So that Mr. Mencken’s “preposter­ous facts” may be recognized when they are met, a Iist of them made from the Evening Mail article of December 28, 1917 is here given: (1) On authority of a surgeon of the Public Health Department, Washington, D.C., (2) Adam Thompson, Cincinnati, O., (3) dealer in cotton and grain, (4) learned of the bath tub on a trip to England (5) Lord John Russell introduced the bath tub in England (6) and took daily baths in 1835. (7) Adam Thompson invented a ham and bacon bagging machine. (8) Adam Thompson built the first modern bathroom, in his Cincinnati home, near the present corner of Mon­astary and Oregon Streets. ( 9) The water for it was drawn from a garden well, with a hand-pumper, (10) to a cypress tank in the garret. (11) A hot water pipe was coiled in the kitchen chimney. (12) This tub was made by James Gui…ness [type battered], a leading Cincinnati cabinet maker, ( 13) of Nicaragua mahogany. (14) It was nearly seven feet long, quite four feet wide, lined with sheet lead, and soldered. (15) It weighed about 1,750 lbs. (16) The floor was reinforced to support it. (17) Its exterior was made of polished wood. (18) On Dec. 20, 1842, Adam Thompson took a cold bath in the morning and a warm bath in the after­noon. (19) The water was heated to a temperature of 105 degrees. (20) A party of gentlemen dined at Adam Thompson’s house on Christmas Day, 1842. The tub was shown and its use demonstrated. (21) Four of the party, including a French visitor, Col. Ducha­ne!, tried the bath tub. (22) Next clay “all the Cincinnati newspapers” de­scribed it and opened their columns to a violent discussion of it. (23) The Western Medical Repository of April 23, 1843, said that bathing in a bath­tub invited phthisis, rheumatic fevers, inflammation of lung and the whole category of zymotic diseases. (24) In 1843, the Philadelphia Common Coun­cil came within two votes of passing an ordinance prohibiting bathing be­tween November first and March fif­teenth. (25) In the same year Virgi­nia taxed each bath tub $30 a year. (26) In Hartford, Providence, Charleston, and Wilmington, Del., heavy water rates were levied on bath tubs. (27) In 1845, Boston made bath­ing unlawful except upon medical ad­vice. The ordinance was not enforced and was repealed in 1862. (28) In 1845, a bath tub cost $500 in New York City. (29) A common pine bath tub, zinc lined, was invented by John F. Simpson, a Brooklyn plumber, in 1847. (30) After 1848, New York plumbers were equipped for bath tub installations. (31) The Christian Reg­ister, of July 17, 1857, said that the first New York bath tub was in­stalled on Sept. 12, 1847 and that by 1850, there were nearly 1,000 in New York City. (32) The American Medical Association held its 1849 annual meeting in Boston; 55 per cent of the members voted the use of the bath tub harmless. ( 33) At the American Medi­cal Association meeting in 1850, the use of the bath tub was approved. (34) Homeopaths approved it in 1850. (35) In March, 1850, Millard Fillmore visi­ted Cincinnati and tried Thompson’s bath tub (Thompson was then dead) – this according to Fillmore’s biogra­pher, Chamberlain. (36) President Fillmore directed the Secretary of War, General Charles M. Conrad to get bids for the first White House bath tub. ( 37) Bennett, the elder, of the New York Herald accused Fillmore of wanting to get the alabaster and por­phyry bath tubs of Louis Phillippe from Versailles. (38) Harper and Gillespie –  “a firm of Philadelphia engineers” installed the first White House bath tub early in 1851. (39) It was made of thin cast iron (40)and re­mained in the White House until Cleveland’s first administration. (41) By 1860, newspaper advertisements showed that all New York hotels had bath tubs. (42) In 1862, General Mac­Clellan, introduced the use of the bath tub in the army. (43) In 1870, the first prison bath tub was placed in Moyamensiny Prison at Philadelphia.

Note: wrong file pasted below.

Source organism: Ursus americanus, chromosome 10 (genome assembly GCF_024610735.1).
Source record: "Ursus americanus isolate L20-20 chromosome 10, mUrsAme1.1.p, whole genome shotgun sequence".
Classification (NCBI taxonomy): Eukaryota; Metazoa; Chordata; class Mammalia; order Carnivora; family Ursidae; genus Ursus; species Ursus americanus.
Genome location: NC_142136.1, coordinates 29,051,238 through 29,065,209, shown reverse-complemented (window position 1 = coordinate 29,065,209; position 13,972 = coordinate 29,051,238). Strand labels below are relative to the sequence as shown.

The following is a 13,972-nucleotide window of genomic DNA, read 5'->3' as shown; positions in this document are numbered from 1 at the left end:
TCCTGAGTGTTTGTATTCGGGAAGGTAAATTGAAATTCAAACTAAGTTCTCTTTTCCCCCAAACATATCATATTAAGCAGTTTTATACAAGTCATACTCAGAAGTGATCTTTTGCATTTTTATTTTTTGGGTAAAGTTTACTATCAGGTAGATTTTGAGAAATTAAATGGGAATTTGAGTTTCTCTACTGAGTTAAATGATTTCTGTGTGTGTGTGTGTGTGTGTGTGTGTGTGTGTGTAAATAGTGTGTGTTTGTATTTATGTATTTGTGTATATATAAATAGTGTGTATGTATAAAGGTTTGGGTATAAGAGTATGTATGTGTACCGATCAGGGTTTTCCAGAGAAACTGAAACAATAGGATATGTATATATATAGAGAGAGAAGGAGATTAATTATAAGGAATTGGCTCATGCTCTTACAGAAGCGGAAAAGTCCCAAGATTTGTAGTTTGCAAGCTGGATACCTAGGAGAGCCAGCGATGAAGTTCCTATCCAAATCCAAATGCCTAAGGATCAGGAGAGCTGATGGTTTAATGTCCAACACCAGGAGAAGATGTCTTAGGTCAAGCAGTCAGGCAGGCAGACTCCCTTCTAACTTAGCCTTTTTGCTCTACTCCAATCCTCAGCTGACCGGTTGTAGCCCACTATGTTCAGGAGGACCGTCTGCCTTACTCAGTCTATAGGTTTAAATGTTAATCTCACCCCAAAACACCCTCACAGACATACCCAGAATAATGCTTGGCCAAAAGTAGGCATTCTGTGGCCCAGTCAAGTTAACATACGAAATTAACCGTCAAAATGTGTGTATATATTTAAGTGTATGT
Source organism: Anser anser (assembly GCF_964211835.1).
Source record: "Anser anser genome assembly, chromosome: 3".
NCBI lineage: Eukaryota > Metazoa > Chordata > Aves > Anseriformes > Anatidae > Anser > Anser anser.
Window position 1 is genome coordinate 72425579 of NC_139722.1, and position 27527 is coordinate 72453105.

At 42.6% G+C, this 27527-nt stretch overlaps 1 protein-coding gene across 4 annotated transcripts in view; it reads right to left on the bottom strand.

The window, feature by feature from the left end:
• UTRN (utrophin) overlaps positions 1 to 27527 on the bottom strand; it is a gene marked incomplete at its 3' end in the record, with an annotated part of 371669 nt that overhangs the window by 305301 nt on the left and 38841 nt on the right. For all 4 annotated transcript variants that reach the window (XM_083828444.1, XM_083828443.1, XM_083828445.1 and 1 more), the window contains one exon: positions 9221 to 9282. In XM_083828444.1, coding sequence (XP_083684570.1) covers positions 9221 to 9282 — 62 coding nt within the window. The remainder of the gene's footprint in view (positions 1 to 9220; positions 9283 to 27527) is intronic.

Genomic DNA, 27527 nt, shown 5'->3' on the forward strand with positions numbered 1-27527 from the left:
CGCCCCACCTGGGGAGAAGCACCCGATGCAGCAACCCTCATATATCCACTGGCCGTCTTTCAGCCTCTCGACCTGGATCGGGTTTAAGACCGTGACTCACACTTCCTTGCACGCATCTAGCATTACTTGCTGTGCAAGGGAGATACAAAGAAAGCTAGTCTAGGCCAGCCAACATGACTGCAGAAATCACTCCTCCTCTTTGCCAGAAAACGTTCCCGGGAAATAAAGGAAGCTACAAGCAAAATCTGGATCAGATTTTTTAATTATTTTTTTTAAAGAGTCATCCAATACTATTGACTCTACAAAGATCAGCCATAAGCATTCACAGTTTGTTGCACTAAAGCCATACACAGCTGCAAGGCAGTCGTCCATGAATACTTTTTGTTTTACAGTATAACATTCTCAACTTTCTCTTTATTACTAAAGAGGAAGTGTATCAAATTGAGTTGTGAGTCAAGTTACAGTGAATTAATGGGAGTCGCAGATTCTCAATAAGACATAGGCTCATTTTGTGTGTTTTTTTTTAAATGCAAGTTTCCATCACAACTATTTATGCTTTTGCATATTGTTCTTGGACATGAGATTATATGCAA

There may be those who, like the Boston Herald, regard Mr. Menck­en’s Confession as the hoax. They may be interested in the following. Neither Adam Thompson nor cabinet maker “James Gui…ness” appear in D. H. Schafer’s   for 1840, nor in Cist’s Cincinnati Directory for 1843. A search of the Cincinnati Gazette, from December 20, 1842 to the end of the year, shows no bath tub inauguration nor bath tub controversy. The Western Medical Repository does not appear in the great Union List of Serials (New York, 1927). The Am­erican Medical Association held its second annual meeting at Boston in 1849, but N. S. Davis’ History of the American Medical Association has no word of bath tubs in the account of that meeting. There is nothing to show that Millard Fillmore ever had a biographer by the name of Chamberlain. A. McElroy’s Philadelphia Directory for 1850, lists no firm of Harper and Gillespie, and neither a Harper nor a Gillespie is listed as an engineer or iron founder.